From the Editor
There is widespread agreement that medical care offered at the end of a life ought to accord with the preferences of the person whose life it is, at least if the care requested would not be futile. There is considerable evidence, too, that making care more “patient-centered” in this way would tend to lower the cost of care, for the simple reason that people in those straits often prefer to avoid the most intrusive and therefore most expensive care. So patient-centered care could be a win-win of sorts: there could be a collective benefit of lowering costs along with the individual benefit of conforming care better to what the patient wants. But to what degree should the collective benefit be an express goal of health reform, in light of the fact that a given patient might want whatever intrusive, aggressive interventions stand a chance of prolonging life? This question animates several items in this issue of the Report. In the lead article, Nicole Piemonte and Laura Hermer suggest that the provision in the Affordable Care Act that would have made discussions about end of life care reimbursable under Medicare—the provision that Sarah Palin said would create “death panels” and was eventually removed from the legislation—became the lightning rod it did in part because the ACA sought to combine both potential wins, collective and individual. The ACA aims to save money; health reformers talk up the money-saving potential of clarifying the patient's preferences about end of life care; a provision to promote discussions about the patient's preferences life therefore easily looked like a provision to try to limit end of life care, which sounds like a provision to ration care, which sounds like Gramma might be killed. Plus the provision specified the content of the discussion in a way that made it sound less like a conversation and maybe more like the patient would get ushered into something. (A real conversation might sound more like the exchange recently recounted by Peg Ackerman in “Return of the Hero,” on the Hastings blog “Over 65”—and might not centrally involve a physician.)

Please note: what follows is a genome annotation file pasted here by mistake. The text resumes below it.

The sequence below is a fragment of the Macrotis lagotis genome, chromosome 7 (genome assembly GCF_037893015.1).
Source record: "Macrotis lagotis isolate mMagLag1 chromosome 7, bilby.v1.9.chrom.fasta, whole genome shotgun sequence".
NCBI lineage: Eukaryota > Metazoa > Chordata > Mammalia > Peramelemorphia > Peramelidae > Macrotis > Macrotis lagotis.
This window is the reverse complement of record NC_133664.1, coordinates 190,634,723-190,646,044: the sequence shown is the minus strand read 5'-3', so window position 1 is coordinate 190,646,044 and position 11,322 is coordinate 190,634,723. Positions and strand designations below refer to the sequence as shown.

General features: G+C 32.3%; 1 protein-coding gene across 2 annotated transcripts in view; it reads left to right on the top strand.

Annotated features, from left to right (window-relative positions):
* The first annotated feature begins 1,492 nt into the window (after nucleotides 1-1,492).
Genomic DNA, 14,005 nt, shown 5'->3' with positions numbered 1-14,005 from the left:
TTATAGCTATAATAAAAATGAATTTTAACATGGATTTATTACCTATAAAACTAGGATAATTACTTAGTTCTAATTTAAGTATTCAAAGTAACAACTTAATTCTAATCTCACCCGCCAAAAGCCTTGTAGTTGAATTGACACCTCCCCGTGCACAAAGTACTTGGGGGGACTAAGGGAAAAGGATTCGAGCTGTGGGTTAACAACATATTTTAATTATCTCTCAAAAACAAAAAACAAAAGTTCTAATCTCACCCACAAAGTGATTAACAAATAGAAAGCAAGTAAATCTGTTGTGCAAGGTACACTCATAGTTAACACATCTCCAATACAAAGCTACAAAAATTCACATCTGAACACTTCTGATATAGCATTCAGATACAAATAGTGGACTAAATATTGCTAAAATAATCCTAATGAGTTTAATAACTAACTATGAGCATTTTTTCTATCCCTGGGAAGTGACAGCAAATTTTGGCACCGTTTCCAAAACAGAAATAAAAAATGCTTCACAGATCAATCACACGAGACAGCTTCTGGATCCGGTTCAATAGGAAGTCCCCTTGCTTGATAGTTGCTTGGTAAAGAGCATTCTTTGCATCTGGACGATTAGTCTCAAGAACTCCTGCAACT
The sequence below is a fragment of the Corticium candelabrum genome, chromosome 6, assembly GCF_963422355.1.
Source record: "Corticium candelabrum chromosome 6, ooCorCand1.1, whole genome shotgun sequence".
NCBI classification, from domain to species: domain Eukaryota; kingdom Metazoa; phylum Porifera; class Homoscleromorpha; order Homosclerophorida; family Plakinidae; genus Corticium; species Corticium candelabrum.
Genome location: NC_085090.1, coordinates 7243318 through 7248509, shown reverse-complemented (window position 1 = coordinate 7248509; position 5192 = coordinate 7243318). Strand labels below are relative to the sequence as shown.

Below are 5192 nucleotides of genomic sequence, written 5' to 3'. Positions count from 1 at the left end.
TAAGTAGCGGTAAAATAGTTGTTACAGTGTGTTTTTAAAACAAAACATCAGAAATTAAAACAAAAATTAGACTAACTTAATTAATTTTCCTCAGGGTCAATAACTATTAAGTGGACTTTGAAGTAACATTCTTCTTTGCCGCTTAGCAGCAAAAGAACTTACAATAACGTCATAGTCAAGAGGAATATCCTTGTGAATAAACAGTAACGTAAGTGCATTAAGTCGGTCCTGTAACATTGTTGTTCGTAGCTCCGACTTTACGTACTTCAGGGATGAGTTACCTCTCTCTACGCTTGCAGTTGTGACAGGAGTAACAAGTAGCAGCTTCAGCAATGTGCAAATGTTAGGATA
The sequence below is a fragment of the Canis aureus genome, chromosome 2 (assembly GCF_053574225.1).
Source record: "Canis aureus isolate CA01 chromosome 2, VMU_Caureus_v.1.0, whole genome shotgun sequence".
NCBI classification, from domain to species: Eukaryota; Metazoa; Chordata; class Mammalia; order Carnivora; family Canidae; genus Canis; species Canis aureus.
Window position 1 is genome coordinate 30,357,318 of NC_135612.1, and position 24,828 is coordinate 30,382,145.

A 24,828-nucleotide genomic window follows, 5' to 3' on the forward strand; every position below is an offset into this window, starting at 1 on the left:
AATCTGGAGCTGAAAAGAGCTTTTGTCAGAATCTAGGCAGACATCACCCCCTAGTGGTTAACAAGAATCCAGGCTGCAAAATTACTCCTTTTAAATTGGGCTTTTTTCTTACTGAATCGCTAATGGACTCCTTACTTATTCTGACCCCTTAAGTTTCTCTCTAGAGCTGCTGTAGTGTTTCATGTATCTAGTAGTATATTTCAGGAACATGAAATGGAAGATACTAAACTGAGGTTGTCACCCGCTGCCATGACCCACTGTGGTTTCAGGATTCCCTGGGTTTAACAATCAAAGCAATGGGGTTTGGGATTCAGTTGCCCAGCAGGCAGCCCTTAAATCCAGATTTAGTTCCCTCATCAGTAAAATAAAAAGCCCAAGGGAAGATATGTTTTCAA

Meredith Stark and Joseph Fins raise a related concern in the lead essay. They note that “shared decision-making” tools—mechanisms for eliciting patients' genuine preferences about care—were introduced as a way of improving care (the idea was that shared decision-making combined respect for patient autonomy with the beneficence required of physicians), but somewhere along the way were recognized as also reducing the cost of care, and that now one cannot always be sure which of these is the real goal when a given shared decision-making tool is introduced. It's not clear whether we're listening to patients, and making their interests paramount, or sort of trying to get them to listen to us, and making sure that collective interests are given weight.
In a commentary on Piemonte and Hermer, Thomas Smith and Joann Bodurtha do not back down from the position that the twin goals are compatible. Indeed, they argue that those goals also do not exclude the goal of prolonging life: much of the intrusive care that is meant to prolong life fails at that, once a patient is sick enough, while care that keeps patients comfortable and oriented toward whatever is meaningful in their lives seems to have the effect, perhaps surprisingly, of maintaining or even prolonging life. Thus the threat of cutting life short need not drive a wedge between treating patients as they want and spending less money on them. —GEK▪